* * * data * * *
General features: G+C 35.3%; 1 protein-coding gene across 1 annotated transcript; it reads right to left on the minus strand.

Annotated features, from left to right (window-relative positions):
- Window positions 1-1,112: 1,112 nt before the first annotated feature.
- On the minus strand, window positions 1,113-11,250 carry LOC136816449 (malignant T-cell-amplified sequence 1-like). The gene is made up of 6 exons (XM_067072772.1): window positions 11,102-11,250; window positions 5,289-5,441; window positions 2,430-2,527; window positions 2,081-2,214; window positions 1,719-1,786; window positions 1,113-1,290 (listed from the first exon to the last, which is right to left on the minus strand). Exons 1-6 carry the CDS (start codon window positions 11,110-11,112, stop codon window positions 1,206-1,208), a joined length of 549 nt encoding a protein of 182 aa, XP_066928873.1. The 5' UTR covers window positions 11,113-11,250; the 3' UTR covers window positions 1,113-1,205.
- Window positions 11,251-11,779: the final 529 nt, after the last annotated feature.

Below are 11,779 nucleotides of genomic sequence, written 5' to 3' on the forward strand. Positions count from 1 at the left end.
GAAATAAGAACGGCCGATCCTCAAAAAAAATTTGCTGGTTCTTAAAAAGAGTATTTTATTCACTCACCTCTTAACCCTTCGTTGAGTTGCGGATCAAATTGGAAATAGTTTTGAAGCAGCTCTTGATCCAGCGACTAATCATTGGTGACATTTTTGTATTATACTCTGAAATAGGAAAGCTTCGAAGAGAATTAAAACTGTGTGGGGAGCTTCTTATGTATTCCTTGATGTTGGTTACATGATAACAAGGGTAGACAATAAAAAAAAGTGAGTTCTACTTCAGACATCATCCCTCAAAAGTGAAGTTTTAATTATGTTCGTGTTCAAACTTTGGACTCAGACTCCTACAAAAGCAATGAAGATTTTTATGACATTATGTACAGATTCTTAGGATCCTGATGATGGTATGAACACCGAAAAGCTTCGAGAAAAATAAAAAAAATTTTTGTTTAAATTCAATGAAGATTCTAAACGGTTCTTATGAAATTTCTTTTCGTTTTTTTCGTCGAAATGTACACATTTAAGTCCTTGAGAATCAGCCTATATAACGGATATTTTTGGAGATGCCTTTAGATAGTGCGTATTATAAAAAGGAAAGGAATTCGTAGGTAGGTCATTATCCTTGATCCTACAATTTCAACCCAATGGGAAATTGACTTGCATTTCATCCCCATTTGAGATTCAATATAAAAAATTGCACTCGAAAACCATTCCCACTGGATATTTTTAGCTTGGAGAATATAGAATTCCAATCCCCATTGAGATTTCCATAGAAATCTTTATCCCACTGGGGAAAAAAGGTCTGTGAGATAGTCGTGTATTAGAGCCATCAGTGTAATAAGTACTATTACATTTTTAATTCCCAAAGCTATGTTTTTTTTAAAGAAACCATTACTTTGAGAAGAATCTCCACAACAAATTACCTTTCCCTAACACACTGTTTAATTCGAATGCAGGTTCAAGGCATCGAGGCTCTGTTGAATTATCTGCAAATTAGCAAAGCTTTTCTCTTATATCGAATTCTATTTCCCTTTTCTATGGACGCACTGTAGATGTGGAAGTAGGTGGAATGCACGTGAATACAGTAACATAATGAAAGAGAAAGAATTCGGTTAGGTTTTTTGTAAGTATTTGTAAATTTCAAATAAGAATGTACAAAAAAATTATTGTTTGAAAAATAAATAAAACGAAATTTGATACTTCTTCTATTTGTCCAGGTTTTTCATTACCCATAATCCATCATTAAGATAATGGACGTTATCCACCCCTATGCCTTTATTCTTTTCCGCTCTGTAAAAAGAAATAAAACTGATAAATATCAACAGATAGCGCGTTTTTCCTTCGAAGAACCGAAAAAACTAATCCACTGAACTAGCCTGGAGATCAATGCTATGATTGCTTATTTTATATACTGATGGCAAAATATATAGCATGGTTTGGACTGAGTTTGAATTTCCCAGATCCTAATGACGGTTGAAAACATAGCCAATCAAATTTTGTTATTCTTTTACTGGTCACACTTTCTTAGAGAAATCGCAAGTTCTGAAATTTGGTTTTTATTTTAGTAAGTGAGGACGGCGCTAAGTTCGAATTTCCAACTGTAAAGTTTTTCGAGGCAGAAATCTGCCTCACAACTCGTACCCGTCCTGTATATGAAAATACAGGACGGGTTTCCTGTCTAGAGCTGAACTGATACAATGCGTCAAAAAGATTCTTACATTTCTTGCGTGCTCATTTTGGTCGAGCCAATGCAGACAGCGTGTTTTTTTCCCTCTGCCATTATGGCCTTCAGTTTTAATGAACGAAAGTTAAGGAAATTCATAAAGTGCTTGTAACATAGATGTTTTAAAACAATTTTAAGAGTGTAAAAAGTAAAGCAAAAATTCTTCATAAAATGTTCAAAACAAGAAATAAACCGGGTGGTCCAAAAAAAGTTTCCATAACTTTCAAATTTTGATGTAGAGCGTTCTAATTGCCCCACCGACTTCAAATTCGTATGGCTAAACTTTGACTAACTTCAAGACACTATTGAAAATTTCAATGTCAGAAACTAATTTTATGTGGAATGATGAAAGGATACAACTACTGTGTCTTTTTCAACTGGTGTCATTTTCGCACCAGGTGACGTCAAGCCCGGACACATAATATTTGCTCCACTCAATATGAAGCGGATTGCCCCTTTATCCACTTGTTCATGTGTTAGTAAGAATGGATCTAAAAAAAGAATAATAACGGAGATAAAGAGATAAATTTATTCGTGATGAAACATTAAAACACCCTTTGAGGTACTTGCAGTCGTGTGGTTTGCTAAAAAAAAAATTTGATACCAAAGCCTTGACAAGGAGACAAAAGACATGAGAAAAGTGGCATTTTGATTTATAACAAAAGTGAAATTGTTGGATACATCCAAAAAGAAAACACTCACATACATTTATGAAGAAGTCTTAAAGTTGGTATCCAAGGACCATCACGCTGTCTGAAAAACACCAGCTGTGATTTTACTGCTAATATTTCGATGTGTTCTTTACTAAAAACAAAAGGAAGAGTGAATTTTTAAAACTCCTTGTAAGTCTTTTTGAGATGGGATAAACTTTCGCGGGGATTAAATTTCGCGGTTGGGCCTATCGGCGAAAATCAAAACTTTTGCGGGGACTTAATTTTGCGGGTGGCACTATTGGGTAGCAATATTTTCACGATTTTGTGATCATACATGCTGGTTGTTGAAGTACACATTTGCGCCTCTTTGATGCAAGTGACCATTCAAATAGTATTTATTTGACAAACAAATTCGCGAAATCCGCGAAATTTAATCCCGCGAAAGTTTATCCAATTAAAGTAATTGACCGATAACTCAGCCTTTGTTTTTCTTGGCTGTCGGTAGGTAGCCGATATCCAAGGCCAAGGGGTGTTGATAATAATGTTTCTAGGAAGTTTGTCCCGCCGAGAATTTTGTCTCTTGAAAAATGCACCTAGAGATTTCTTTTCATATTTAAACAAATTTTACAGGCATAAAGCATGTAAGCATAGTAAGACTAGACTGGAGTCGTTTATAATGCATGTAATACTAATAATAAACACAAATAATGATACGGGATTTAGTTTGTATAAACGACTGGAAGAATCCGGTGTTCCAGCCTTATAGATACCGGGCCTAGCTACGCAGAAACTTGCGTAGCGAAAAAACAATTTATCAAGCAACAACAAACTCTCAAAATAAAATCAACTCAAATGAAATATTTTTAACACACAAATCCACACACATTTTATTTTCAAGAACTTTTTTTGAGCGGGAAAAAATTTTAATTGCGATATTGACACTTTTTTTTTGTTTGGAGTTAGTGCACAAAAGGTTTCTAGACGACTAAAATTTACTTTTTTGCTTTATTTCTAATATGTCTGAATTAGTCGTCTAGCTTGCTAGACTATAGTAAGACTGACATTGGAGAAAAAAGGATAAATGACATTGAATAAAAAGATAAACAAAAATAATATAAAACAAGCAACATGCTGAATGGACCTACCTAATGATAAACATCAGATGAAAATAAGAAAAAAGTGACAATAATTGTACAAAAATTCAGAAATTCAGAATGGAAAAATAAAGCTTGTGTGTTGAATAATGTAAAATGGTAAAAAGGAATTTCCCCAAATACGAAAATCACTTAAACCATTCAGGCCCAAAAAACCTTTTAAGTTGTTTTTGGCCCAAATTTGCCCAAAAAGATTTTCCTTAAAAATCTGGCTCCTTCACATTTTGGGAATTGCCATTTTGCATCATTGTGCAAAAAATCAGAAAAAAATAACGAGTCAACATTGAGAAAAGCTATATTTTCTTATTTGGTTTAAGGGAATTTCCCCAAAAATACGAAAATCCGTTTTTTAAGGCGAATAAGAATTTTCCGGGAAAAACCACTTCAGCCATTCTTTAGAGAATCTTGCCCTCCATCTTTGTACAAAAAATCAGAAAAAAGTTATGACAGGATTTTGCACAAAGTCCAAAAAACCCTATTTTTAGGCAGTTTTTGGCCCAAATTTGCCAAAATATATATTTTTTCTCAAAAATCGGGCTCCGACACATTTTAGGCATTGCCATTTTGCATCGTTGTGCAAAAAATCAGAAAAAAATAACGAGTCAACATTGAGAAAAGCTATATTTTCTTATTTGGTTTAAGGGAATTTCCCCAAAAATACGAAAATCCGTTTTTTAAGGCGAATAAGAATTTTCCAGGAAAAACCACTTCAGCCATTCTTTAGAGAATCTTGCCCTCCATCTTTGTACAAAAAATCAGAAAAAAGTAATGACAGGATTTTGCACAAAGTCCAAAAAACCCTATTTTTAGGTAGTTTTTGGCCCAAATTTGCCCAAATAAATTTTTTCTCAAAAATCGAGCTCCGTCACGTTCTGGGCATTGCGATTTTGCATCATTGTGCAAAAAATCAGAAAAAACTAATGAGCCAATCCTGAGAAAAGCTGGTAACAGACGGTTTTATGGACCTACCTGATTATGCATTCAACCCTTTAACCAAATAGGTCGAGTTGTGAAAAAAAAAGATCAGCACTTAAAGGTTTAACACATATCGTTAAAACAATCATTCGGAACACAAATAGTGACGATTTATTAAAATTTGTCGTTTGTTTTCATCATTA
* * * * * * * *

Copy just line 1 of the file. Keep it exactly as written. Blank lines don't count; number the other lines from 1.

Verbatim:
General features: G+C 35.3%; 1 protein-coding gene across 1 annotated transcript; it reads right to left on the minus strand.